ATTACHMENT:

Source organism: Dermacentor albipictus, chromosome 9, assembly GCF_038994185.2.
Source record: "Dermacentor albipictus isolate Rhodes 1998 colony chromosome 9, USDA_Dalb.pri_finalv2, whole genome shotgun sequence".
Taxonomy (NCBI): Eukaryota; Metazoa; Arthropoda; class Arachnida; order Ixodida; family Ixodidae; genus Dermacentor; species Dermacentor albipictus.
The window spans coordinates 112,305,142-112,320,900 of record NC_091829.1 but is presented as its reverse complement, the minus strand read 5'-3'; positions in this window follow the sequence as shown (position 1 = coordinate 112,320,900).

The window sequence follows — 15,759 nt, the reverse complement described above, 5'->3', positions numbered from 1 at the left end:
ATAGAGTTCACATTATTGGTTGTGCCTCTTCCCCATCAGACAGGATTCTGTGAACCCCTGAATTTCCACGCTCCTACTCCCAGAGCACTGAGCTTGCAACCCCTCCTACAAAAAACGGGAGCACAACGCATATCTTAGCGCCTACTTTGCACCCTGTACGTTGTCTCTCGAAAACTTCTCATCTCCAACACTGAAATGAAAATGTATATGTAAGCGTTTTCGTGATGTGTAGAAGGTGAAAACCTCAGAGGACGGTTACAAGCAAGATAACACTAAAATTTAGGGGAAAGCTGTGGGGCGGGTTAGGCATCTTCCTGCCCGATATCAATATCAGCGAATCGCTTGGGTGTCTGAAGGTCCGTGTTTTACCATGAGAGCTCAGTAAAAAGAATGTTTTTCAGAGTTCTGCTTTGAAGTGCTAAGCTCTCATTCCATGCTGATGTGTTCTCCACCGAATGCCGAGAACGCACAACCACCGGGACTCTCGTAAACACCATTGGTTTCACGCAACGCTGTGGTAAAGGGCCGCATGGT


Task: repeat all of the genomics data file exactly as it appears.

Source organism: Dermacentor albipictus, chromosome 9, assembly GCF_038994185.2.
Source record: "Dermacentor albipictus isolate Rhodes 1998 colony chromosome 9, USDA_Dalb.pri_finalv2, whole genome shotgun sequence".
Taxonomy (NCBI): Eukaryota; Metazoa; Arthropoda; class Arachnida; order Ixodida; family Ixodidae; genus Dermacentor; species Dermacentor albipictus.
The window spans coordinates 112,305,142-112,320,900 of record NC_091829.1 but is presented as its reverse complement, the minus strand read 5'-3'; positions in this window follow the sequence as shown (position 1 = coordinate 112,320,900).

The window sequence follows — 15,759 nt, the reverse complement described above, 5'->3', positions numbered from 1 at the left end:
ATAGAGTTCACATTATTGGTTGTGCCTCTTCCCCATCAGACAGGATTCTGTGAACCCCTGAATTTCCACGCTCCTACTCCCAGAGCACTGAGCTTGCAACCCCTCCTACAAAAAACGGGAGCACAACGCATATCTTAGCGCCTACTTTGCACCCTGTACGTTGTCTCTCGAAAACTTCTCATCTCCAACACTGAAATGAAAATGTATATGTAAGCGTTTTCGTGATGTGTAGAAGGTGAAAACCTCAGAGGACGGTTACAAGCAAGATAACACTAAAATTTAGGGGAAAGCTGTGGGGCGGGTTAGGCATCTTCCTGCCCGATATCAATATCAGCGAATCGCTTGGGTGTCTGAAGGTCCGTGTTTTACCATGAGAGCTCAGTAAAAAGAATGTTTTTCAGAGTTCTGCTTTGAAGTGCTAAGCTCTCATTCCATGCTGATGTGTTCTCCACCGAATGCCGAGAACGCACAACCACCGGGACTCTCGTAAACACCATTGGTTTCACGCAACGCTGTGGTAAAGGGCCGCATGGT